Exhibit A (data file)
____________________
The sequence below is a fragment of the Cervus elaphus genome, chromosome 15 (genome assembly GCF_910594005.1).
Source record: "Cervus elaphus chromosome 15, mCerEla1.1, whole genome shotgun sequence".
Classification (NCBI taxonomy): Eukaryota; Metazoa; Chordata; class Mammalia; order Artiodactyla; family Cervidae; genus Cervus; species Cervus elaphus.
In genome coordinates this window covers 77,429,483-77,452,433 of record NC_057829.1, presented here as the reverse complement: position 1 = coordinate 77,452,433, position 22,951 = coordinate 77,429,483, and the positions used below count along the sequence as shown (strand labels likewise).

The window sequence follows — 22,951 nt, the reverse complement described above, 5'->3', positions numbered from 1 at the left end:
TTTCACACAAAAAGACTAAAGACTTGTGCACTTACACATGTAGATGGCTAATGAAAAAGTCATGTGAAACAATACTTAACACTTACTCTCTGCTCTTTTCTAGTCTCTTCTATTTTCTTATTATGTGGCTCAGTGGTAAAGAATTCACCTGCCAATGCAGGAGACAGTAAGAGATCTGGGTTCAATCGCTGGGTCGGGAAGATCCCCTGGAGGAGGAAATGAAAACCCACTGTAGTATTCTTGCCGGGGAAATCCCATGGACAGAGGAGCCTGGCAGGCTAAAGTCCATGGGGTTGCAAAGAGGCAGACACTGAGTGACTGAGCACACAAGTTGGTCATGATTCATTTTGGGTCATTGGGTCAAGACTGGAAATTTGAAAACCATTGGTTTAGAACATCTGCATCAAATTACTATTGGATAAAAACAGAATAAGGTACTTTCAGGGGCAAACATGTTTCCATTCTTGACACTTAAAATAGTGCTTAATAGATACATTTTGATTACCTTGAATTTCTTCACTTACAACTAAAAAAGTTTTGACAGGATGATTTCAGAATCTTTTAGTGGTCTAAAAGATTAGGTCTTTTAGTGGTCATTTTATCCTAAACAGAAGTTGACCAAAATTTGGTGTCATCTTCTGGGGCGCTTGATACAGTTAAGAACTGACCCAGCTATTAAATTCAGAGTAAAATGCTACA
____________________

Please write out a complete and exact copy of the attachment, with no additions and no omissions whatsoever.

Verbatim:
The sequence below is a fragment of the Cervus elaphus genome, chromosome 15 (genome assembly GCF_910594005.1).
Source record: "Cervus elaphus chromosome 15, mCerEla1.1, whole genome shotgun sequence".
Classification (NCBI taxonomy): Eukaryota; Metazoa; Chordata; class Mammalia; order Artiodactyla; family Cervidae; genus Cervus; species Cervus elaphus.
In genome coordinates this window covers 77,429,483-77,452,433 of record NC_057829.1, presented here as the reverse complement: position 1 = coordinate 77,452,433, position 22,951 = coordinate 77,429,483, and the positions used below count along the sequence as shown (strand labels likewise).

The window sequence follows — 22,951 nt, the reverse complement described above, 5'->3', positions numbered from 1 at the left end:
TTTCACACAAAAAGACTAAAGACTTGTGCACTTACACATGTAGATGGCTAATGAAAAAGTCATGTGAAACAATACTTAACACTTACTCTCTGCTCTTTTCTAGTCTCTTCTATTTTCTTATTATGTGGCTCAGTGGTAAAGAATTCACCTGCCAATGCAGGAGACAGTAAGAGATCTGGGTTCAATCGCTGGGTCGGGAAGATCCCCTGGAGGAGGAAATGAAAACCCACTGTAGTATTCTTGCCGGGGAAATCCCATGGACAGAGGAGCCTGGCAGGCTAAAGTCCATGGGGTTGCAAAGAGGCAGACACTGAGTGACTGAGCACACAAGTTGGTCATGATTCATTTTGGGTCATTGGGTCAAGACTGGAAATTTGAAAACCATTGGTTTAGAACATCTGCATCAAATTACTATTGGATAAAAACAGAATAAGGTACTTTCAGGGGCAAACATGTTTCCATTCTTGACACTTAAAATAGTGCTTAATAGATACATTTTGATTACCTTGAATTTCTTCACTTACAACTAAAAAAGTTTTGACAGGATGATTTCAGAATCTTTTAGTGGTCTAAAAGATTAGGTCTTTTAGTGGTCATTTTATCCTAAACAGAAGTTGACCAAAATTTGGTGTCATCTTCTGGGGCGCTTGATACAGTTAAGAACTGACCCAGCTATTAAATTCAGAGTAAAATGCTACA